Blow up the Jones Act. It restricts trade, creates headaches, and is an antiquated bit (a large bit) of crony capitalism.
Repealing the so-called Jones Act, which is slowing desperately needed aid to Puerto Rico in the aftermath of Hurricane Maria, is obviously the right thing to do. But the growing movement in Congress to scrap it — including Republican Senators John McCain and Mike Lee — should know that they’re entering treacherous legislative waters.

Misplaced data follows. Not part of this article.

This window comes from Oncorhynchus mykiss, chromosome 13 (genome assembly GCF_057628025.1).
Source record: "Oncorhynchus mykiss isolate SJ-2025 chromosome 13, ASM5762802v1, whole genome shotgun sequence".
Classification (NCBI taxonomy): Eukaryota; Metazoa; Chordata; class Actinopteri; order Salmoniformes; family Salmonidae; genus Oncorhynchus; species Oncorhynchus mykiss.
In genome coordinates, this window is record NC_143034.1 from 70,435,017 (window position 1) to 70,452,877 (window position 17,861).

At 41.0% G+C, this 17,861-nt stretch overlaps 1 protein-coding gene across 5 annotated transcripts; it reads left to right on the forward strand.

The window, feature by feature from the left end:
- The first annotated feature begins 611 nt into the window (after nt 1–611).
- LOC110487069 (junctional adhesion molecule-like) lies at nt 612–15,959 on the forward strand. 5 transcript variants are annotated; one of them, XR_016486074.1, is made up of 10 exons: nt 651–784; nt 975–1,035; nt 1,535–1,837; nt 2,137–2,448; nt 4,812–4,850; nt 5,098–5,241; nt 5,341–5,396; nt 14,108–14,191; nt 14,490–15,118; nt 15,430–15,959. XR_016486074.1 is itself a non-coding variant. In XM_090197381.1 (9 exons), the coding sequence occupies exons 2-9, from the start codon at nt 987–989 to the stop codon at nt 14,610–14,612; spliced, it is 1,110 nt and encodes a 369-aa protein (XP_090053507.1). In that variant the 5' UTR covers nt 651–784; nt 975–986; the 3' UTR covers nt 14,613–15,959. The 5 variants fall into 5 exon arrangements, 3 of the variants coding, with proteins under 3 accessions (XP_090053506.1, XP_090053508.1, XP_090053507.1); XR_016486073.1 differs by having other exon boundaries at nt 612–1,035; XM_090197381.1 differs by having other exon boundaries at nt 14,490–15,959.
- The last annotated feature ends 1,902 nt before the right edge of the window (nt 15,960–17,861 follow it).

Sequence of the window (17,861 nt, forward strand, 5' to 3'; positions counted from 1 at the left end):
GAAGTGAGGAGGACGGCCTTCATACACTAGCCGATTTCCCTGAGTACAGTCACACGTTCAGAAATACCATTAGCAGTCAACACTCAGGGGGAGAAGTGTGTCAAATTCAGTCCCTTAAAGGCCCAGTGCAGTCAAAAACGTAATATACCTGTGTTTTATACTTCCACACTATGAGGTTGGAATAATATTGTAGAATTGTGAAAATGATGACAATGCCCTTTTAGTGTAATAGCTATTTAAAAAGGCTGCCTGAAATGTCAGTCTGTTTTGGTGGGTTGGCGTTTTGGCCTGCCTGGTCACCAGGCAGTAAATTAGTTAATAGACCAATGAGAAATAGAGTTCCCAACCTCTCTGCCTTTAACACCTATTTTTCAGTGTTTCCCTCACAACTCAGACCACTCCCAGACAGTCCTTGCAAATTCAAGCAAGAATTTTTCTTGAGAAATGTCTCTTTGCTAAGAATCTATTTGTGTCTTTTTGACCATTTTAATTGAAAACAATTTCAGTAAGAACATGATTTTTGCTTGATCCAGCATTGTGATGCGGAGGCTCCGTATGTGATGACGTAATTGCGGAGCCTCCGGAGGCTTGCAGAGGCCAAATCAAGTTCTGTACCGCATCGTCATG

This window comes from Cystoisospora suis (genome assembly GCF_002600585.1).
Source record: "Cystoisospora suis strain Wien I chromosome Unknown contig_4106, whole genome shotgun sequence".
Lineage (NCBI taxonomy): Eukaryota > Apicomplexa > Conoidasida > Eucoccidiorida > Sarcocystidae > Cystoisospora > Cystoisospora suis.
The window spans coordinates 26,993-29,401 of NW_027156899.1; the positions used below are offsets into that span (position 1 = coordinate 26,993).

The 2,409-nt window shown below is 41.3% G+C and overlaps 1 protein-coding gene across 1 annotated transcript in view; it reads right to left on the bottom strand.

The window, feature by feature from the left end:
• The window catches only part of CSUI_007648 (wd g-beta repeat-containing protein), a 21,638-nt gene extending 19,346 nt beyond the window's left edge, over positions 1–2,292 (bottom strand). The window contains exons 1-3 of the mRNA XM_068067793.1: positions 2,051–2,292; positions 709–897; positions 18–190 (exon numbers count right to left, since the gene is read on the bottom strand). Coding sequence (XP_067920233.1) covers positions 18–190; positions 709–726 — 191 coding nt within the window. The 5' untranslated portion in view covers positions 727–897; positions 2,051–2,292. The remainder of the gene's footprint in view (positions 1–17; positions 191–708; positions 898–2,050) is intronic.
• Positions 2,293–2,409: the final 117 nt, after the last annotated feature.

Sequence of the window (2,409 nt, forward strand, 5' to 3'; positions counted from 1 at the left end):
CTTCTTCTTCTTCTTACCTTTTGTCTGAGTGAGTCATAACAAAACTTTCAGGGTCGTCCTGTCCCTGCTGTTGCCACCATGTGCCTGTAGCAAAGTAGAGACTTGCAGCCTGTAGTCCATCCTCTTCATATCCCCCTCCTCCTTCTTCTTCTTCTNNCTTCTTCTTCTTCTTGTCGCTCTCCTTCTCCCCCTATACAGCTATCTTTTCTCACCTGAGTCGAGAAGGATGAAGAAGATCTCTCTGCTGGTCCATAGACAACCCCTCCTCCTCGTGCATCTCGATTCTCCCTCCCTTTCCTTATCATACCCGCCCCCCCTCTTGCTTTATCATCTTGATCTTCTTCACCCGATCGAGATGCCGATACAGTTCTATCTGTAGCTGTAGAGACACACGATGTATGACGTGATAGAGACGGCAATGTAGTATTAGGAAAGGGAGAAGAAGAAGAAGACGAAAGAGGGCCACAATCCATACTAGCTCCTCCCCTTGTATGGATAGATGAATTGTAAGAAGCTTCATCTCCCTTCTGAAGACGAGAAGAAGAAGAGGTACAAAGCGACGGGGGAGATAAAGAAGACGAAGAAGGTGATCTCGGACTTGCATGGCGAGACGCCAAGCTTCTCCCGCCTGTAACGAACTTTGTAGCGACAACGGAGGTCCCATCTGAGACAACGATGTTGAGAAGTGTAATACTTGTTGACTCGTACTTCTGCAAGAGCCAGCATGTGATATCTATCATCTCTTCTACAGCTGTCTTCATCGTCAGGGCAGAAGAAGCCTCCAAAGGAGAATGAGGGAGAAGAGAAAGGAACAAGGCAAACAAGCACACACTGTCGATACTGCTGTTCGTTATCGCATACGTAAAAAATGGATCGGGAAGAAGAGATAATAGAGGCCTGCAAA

Formally known as the Merchant Marine Act of 1920, the law stipulates that all goods entering and leaving Puerto Rico that have originated from other American ports (or are destined for American ports) must be carried aboard ships built, crewed, and registered in the U.S. Ever since, the island’s economy has strained under the weight of expensive imports.
But the Jones Act is not some kind of aberration or mistake; it’s just one small part of an obscure but entrenched body of jurisprudence known as cabotage law that goes back hundreds of years. The accumulated statutes and regulations associated with cabotage have yielded one the most restrictive shipping policies in the world, shielding nearly 75,000 jobs behind a protectionist wall.